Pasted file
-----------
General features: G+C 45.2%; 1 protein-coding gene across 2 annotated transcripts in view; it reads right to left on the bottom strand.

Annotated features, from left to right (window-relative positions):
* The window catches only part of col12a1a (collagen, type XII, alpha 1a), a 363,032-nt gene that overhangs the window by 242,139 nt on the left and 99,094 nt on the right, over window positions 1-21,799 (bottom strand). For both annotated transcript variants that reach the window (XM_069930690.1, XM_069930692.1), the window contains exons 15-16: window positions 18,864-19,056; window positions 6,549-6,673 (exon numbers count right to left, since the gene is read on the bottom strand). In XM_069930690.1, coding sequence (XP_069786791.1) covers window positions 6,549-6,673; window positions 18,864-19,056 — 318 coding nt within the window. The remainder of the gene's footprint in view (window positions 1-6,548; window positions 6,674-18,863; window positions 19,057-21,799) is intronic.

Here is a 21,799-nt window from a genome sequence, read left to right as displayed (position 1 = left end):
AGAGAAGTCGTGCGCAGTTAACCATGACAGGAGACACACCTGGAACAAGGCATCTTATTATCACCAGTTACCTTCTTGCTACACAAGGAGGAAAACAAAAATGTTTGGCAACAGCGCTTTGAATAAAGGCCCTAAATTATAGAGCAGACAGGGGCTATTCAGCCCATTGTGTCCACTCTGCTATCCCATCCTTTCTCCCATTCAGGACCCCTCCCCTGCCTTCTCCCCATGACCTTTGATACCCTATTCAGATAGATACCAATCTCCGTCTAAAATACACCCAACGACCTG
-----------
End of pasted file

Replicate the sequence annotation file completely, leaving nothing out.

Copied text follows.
General features: G+C 45.2%; 1 protein-coding gene across 2 annotated transcripts in view; it reads right to left on the bottom strand.

Annotated features, from left to right (window-relative positions):
* The window catches only part of col12a1a (collagen, type XII, alpha 1a), a 363,032-nt gene that overhangs the window by 242,139 nt on the left and 99,094 nt on the right, over window positions 1-21,799 (bottom strand). For both annotated transcript variants that reach the window (XM_069930690.1, XM_069930692.1), the window contains exons 15-16: window positions 18,864-19,056; window positions 6,549-6,673 (exon numbers count right to left, since the gene is read on the bottom strand). In XM_069930690.1, coding sequence (XP_069786791.1) covers window positions 6,549-6,673; window positions 18,864-19,056 — 318 coding nt within the window. The remainder of the gene's footprint in view (window positions 1-6,548; window positions 6,674-18,863; window positions 19,057-21,799) is intronic.

Here is a 21,799-nt window from a genome sequence, read left to right as displayed (position 1 = left end):
AGAGAAGTCGTGCGCAGTTAACCATGACAGGAGACACACCTGGAACAAGGCATCTTATTATCACCAGTTACCTTCTTGCTACACAAGGAGGAAAACAAAAATGTTTGGCAACAGCGCTTTGAATAAAGGCCCTAAATTATAGAGCAGACAGGGGCTATTCAGCCCATTGTGTCCACTCTGCTATCCCATCCTTTCTCCCATTCAGGACCCCTCCCCTGCCTTCTCCCCATGACCTTTGATACCCTATTCAGATAGATACCAATCTCCGTCTAAAATACACCCAACGACCTG